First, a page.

The year is 2017. This strange headline occupied a considerable amount of real estate in most climate newsletters sitting in people's inboxes but hardly any real estate in their minds. In all likelihood, I too, must have skimmed past it, not knowing anything about cicadas and, to be honest, not even caring enough. Cicadas emerged four years early, so what?
A few days ago, I (now working at a climate tech company) came across this headline again. Surprisingly, I actually read it this time and even more surprisingly, it affected me a lot more.
"But why is that?" I asked myself.
My initial hypothesis was that since I'm a more interested reader now and am more welcoming of new sources of knowledge, it troubled me more.
However, a deeper dive into the subject led me to a different conclusion.
Am I the only one?
As a first step, I wanted to figure out if I was the only one who was feeling it. So, I checked with a few people working in the climate space.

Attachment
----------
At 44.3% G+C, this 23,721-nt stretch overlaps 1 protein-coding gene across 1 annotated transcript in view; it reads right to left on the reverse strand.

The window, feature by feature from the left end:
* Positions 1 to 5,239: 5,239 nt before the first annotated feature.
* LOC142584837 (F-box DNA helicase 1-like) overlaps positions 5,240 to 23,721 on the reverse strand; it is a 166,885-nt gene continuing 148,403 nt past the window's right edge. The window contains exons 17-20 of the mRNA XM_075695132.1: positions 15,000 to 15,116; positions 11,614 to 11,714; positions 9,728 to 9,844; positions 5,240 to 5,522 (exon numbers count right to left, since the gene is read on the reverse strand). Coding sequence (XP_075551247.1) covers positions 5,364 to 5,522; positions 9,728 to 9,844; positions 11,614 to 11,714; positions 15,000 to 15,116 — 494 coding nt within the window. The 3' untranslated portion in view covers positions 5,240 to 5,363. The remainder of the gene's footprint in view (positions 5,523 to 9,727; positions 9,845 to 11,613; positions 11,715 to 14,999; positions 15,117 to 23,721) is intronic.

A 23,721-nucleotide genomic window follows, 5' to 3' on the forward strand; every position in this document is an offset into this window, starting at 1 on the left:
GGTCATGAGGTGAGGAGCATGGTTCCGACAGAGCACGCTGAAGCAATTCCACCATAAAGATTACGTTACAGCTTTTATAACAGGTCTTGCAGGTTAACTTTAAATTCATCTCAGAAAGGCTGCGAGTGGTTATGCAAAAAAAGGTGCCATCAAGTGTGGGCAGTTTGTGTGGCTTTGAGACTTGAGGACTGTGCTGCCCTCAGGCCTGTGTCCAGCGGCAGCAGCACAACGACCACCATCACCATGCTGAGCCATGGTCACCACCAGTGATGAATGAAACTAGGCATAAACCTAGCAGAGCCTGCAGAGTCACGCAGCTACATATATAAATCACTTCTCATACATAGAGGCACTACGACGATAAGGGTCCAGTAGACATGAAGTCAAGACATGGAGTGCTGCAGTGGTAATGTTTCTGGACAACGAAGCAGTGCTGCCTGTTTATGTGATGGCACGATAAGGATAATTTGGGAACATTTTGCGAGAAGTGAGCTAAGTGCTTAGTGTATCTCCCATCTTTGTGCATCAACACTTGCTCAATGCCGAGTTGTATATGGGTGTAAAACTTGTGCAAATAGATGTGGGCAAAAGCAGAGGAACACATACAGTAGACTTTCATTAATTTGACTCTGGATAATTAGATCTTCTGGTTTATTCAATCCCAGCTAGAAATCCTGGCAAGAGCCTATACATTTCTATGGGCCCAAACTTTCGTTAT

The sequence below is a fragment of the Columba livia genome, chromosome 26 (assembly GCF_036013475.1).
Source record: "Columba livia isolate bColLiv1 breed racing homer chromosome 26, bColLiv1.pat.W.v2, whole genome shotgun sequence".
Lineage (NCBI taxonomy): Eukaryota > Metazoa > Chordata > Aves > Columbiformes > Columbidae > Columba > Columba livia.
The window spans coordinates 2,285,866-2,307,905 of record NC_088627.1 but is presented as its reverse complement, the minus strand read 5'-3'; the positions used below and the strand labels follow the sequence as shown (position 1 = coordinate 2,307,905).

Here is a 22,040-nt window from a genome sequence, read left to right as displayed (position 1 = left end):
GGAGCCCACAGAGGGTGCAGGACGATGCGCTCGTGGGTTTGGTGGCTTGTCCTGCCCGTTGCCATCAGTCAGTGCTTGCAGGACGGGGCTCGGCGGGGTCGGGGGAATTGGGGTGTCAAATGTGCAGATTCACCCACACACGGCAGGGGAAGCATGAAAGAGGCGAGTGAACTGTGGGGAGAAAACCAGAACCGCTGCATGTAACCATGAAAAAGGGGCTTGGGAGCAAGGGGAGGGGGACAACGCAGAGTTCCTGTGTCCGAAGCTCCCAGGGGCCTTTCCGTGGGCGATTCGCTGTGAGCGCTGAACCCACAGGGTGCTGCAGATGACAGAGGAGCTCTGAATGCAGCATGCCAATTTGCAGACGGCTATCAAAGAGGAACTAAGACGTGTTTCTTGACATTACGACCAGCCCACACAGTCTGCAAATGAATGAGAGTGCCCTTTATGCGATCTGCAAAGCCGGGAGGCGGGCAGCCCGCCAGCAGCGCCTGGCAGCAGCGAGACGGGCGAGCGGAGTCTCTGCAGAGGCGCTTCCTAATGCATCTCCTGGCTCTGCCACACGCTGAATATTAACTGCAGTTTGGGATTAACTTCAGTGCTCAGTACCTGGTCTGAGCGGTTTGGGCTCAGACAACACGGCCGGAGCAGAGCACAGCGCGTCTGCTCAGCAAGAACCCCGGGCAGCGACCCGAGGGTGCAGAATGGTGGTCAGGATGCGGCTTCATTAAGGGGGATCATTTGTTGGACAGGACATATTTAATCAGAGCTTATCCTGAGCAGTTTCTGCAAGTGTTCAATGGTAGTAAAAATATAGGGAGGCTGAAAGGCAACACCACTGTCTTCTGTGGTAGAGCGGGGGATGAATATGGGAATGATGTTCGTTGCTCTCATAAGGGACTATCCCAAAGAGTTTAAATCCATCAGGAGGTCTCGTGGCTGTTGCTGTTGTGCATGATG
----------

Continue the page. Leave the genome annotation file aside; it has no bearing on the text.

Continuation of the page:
I asked them, "Do you find it depressing to work in climate change?" and here's what they had to say:
"Some days are really bad, honestly, especially when I end up witnessing climate change closely. I recently went scuba diving in the Andamans, and most of the coral reefs are bleached. While the marine ecosystem is still beautiful, looking at the reefs and fishes, there was a constant thought at the back of my head - I am in someone else's home without an invite, and overall as a generation, we don't just enter their home without an invite, we completely ruin it." - Yashika Maheshwari, Strategy Lead, Blue Sky Analytics
"Science has never been more scary. Climate change takes almost 30 years to show its results and now, we can see increasing numbers everyday which is horrifying." - Aarushi Tanwar, IYCN
These conversations gave me renewed confidence to pursue my quest to get to the bottom of this, which led me to the term -- 'eco-anxiety'. It is defined as the fear, loss, sadness, anger, and panic humans feel as they learn about, or see first hand, the impacts of climate change.